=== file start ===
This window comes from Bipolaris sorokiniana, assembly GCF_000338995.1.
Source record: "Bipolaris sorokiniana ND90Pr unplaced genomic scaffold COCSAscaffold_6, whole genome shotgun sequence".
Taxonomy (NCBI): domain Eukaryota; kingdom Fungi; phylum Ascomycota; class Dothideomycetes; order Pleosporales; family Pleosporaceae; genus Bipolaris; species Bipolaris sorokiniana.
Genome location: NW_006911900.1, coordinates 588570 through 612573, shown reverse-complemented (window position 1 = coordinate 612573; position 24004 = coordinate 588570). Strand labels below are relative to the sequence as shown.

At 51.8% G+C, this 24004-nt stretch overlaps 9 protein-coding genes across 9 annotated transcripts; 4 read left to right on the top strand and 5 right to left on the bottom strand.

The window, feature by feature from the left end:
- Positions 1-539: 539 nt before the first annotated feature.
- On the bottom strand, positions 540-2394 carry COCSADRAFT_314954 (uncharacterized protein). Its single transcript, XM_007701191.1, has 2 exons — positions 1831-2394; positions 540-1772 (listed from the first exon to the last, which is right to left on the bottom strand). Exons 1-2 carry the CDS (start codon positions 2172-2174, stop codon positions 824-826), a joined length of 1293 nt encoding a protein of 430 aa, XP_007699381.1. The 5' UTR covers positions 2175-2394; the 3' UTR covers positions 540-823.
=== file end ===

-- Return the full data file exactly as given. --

This window comes from Bipolaris sorokiniana, assembly GCF_000338995.1.
Source record: "Bipolaris sorokiniana ND90Pr unplaced genomic scaffold COCSAscaffold_6, whole genome shotgun sequence".
Taxonomy (NCBI): domain Eukaryota; kingdom Fungi; phylum Ascomycota; class Dothideomycetes; order Pleosporales; family Pleosporaceae; genus Bipolaris; species Bipolaris sorokiniana.
Genome location: NW_006911900.1, coordinates 588570 through 612573, shown reverse-complemented (window position 1 = coordinate 612573; position 24004 = coordinate 588570). Strand labels below are relative to the sequence as shown.

At 51.8% G+C, this 24004-nt stretch overlaps 9 protein-coding genes across 9 annotated transcripts; 4 read left to right on the top strand and 5 right to left on the bottom strand.

The window, feature by feature from the left end:
- Positions 1-539: 539 nt before the first annotated feature.
- On the bottom strand, positions 540-2394 carry COCSADRAFT_314954 (uncharacterized protein). Its single transcript, XM_007701191.1, has 2 exons — positions 1831-2394; positions 540-1772 (listed from the first exon to the last, which is right to left on the bottom strand). Exons 1-2 carry the CDS (start codon positions 2172-2174, stop codon positions 824-826), a joined length of 1293 nt encoding a protein of 430 aa, XP_007699381.1. The 5' UTR covers positions 2175-2394; the 3' UTR covers positions 540-823.